On the Concept of “Mental Illness,” the Harms of Psychiatric Labeling, and the Most Unrecognized, Oppressed Minority Group in America

misconceptions, and true genesis and nature of “mental illness” – both in graduate school and beyond. My discussion here is based on sources such as 1) Possibly the most famous, cross-cultural, study in psychiatry’s history – the World Health Organization’s 25-year global tracking of individuals with schizophrenia, which found that people diagnosed with schizophrenia in poor or developing countries do far better over time than schizophrenics in Western, industrialized nations, 2) The large body of research conducted by “labeling theorists” such as Erving Goffman, Patrick Corrigan, Petra Kleinlein, Gerald O’Brian, Anthony Taylor and Palmer Reg Orovwuje, and 3) Ethan Watters’ magnificently-researched, 2010 book, Crazy Like Us  – which initially received a decent amount of notice by media (including an interview on NPR’s “Fresh Air”) but for some unfathomable reason has been severely overlooked ever since. I consider it one of the most important books in the field mental health today.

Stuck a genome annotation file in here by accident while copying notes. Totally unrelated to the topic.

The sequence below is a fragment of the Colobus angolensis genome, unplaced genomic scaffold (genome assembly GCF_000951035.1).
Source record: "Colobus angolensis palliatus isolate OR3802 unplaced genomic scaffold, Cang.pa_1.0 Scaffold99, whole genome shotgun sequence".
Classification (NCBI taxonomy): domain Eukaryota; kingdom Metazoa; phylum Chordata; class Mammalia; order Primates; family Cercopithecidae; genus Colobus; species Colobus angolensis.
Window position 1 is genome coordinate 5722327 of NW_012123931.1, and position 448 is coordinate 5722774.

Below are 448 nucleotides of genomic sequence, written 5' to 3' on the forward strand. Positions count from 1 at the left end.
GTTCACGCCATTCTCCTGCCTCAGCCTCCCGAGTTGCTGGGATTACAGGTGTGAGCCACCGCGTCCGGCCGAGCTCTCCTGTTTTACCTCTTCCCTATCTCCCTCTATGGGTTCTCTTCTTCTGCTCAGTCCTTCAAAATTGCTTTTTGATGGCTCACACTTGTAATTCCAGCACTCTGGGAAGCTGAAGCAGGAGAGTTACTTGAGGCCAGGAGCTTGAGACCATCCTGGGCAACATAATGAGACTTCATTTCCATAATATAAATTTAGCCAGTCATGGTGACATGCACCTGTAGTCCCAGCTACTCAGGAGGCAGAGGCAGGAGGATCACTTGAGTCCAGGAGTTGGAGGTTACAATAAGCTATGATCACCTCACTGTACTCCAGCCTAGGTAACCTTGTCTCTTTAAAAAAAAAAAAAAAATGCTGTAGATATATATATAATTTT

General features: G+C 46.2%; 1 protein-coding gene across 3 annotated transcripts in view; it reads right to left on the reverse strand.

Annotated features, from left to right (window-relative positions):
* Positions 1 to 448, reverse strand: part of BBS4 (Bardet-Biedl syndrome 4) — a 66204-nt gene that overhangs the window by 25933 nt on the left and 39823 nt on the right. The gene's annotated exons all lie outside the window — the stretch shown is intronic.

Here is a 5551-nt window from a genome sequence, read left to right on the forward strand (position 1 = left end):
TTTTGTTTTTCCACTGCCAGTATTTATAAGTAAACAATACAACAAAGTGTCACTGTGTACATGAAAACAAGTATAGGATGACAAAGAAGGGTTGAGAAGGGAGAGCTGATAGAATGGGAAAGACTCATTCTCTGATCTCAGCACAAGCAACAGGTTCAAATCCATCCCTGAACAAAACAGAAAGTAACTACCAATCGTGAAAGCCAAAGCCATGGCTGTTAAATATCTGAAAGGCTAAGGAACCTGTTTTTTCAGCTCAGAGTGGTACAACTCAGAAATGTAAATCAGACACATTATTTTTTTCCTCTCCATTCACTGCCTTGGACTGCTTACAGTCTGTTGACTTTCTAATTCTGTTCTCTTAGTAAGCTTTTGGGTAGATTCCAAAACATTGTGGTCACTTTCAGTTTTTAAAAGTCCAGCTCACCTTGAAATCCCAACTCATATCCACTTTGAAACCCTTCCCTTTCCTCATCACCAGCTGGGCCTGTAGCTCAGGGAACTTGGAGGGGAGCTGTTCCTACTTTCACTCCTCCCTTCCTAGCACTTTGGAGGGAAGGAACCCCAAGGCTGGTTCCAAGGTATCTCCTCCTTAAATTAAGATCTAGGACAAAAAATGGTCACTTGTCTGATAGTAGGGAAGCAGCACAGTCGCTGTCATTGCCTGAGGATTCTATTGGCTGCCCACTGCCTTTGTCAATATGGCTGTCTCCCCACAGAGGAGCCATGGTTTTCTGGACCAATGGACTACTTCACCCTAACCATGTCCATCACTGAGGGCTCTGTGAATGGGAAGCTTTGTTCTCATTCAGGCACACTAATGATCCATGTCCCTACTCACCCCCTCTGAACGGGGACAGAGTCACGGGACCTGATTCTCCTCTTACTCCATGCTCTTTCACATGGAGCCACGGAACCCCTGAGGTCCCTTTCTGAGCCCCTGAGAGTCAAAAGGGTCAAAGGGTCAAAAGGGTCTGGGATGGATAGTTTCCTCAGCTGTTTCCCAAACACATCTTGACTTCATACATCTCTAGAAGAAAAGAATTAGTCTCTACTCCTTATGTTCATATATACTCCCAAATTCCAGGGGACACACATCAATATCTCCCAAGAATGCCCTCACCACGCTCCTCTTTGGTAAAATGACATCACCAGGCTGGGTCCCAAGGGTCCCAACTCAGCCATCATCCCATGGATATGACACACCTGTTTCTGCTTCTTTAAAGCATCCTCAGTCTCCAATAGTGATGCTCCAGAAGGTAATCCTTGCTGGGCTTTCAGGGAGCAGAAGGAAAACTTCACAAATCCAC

(You can read an excerpt of the book’s intro here, from the Jan. 8, 2010 issue of the New York Times Magazine). 

So let’s start this discussion with Watters’ chapter on schizophrenia, because his fascinating findings bear implications for how we view and treat any “mental illness” today. I could talk at length about this chapter’s research (his book also includes chapters on anorexia, PTSD, and depression) but will try to limit myself to briefly summarizing Watters’ chapter on schizophrenia here. (I really encourage you to get his book if you are interested in the role culture plays in “mental illness,” as my summary is far from adequate. Crazy Like Us includes chapters on anorexia, PTSD, and depression as well).

What Watters found, by spending time with the aforementioned McGruder, a cultural anthropologist who moved to Zanzibar years ago to study and solve the schizophrenia mental health conundrum, was this: 1) While Western psychologists almost-uniformly attribute schizophrenia’s causes to the purely biologic – abnormalities in brain structure, biochemistry, or genes – hence dooming those diagnosed with it to poor outcomes, there are in fact too many variations in experiences approximating schizophrenia globally to reduce its causes to the purely biologic. And 2) Watters learned that how families, treatment providers and local culture understand, view and explain a “schizophrenic’s” experience, and how they talk about and treat those family members as a result, plays a huge role in how the illness impacts a person’s behaviors and self-conception and, therefore, their long-term prognosis.